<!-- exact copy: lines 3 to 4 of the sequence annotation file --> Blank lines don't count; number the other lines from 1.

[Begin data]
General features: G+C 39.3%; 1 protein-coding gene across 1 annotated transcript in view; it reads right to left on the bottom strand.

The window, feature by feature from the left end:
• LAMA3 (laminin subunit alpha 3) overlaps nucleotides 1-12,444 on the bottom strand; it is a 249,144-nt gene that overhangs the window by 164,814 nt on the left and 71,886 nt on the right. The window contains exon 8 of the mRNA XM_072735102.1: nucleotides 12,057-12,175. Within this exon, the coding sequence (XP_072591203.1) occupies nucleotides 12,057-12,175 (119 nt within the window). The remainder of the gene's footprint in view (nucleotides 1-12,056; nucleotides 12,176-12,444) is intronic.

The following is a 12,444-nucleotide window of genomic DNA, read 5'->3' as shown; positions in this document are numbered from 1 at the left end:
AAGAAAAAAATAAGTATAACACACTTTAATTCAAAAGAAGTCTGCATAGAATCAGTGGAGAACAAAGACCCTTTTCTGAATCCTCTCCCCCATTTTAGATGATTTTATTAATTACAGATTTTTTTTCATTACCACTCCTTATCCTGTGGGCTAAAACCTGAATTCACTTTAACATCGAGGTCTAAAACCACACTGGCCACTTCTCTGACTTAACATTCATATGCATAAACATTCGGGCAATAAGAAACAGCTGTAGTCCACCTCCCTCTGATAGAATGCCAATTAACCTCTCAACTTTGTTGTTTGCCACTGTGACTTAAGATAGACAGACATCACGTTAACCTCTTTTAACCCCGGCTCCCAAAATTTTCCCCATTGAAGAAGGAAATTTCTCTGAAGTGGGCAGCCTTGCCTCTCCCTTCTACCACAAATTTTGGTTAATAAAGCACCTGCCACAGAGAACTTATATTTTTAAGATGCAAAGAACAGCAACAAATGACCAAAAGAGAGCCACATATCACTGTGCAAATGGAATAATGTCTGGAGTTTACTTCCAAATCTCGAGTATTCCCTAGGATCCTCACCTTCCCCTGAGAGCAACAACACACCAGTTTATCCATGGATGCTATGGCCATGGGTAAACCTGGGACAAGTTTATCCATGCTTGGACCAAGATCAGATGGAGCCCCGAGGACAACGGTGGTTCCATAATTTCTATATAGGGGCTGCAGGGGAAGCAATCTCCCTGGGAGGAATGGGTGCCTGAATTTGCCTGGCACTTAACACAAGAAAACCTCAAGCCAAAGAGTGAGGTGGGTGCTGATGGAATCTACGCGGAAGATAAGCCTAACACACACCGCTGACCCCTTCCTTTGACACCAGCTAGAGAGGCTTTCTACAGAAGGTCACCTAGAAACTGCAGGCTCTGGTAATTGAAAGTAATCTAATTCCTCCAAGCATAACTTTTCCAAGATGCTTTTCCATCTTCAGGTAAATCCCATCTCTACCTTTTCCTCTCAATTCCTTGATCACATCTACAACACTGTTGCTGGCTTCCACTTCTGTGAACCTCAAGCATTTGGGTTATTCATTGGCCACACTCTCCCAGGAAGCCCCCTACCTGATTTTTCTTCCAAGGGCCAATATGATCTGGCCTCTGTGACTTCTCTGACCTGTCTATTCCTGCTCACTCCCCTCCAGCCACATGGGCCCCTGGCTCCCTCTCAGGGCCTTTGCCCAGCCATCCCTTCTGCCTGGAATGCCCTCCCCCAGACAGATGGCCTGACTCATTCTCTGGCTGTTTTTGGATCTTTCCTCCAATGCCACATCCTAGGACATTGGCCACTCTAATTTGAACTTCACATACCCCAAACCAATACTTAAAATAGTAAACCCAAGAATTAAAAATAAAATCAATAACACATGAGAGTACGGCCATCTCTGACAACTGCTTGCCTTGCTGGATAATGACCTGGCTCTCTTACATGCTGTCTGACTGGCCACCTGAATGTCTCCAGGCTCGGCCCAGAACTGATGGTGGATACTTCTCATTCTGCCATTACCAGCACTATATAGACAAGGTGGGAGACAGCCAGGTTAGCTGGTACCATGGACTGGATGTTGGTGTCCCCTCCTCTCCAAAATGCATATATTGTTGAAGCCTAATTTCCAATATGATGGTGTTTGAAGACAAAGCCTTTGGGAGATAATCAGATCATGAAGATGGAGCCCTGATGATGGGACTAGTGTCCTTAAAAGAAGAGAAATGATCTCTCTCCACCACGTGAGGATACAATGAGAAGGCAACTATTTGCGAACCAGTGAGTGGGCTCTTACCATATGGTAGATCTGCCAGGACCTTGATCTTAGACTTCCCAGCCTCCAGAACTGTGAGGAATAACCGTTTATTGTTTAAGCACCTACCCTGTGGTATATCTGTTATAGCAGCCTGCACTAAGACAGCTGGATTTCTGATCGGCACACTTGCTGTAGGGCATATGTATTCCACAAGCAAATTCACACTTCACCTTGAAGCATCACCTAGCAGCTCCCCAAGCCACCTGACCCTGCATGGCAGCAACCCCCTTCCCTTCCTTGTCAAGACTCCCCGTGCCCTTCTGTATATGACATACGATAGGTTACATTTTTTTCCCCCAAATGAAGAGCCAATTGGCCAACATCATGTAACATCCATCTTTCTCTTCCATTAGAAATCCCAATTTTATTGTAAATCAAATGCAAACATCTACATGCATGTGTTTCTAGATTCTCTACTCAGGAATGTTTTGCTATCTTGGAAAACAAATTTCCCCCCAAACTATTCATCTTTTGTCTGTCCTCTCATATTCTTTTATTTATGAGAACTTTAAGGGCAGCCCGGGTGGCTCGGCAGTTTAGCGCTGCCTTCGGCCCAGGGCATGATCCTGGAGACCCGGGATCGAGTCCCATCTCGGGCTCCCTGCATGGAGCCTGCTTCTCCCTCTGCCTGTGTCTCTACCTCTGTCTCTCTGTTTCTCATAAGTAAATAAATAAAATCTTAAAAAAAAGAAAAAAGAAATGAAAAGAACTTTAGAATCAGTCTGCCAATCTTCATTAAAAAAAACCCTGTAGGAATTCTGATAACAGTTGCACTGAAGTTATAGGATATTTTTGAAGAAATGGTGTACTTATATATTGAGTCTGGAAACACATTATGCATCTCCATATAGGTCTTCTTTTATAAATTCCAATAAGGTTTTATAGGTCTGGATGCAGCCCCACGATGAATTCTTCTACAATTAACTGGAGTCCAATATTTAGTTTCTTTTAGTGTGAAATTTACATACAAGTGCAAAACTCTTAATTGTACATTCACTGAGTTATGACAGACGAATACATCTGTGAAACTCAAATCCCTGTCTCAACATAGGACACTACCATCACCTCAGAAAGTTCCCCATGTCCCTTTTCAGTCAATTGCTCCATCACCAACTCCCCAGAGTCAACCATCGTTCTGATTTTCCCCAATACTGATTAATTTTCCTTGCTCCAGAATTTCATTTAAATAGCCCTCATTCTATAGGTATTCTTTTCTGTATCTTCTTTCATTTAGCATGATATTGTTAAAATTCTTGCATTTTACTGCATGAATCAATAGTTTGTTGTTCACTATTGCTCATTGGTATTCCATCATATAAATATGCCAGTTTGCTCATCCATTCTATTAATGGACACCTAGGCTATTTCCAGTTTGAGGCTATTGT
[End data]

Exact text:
• LAMA3 (laminin subunit alpha 3) overlaps nucleotides 1-12,444 on the bottom strand; it is a 249,144-nt gene that overhangs the window by 164,814 nt on the left and 71,886 nt on the right. The window contains exon 8 of the mRNA XM_072735102.1: nucleotides 12,057-12,175. Within this exon, the coding sequence (XP_072591203.1) occupies nucleotides 12,057-12,175 (119 nt within the window). The remainder of the gene's footprint in view (nucleotides 1-12,056; nucleotides 12,176-12,444) is intronic.

The following is a 12,444-nucleotide window of genomic DNA, read 5'->3' as shown; positions in this document are numbered from 1 at the left end: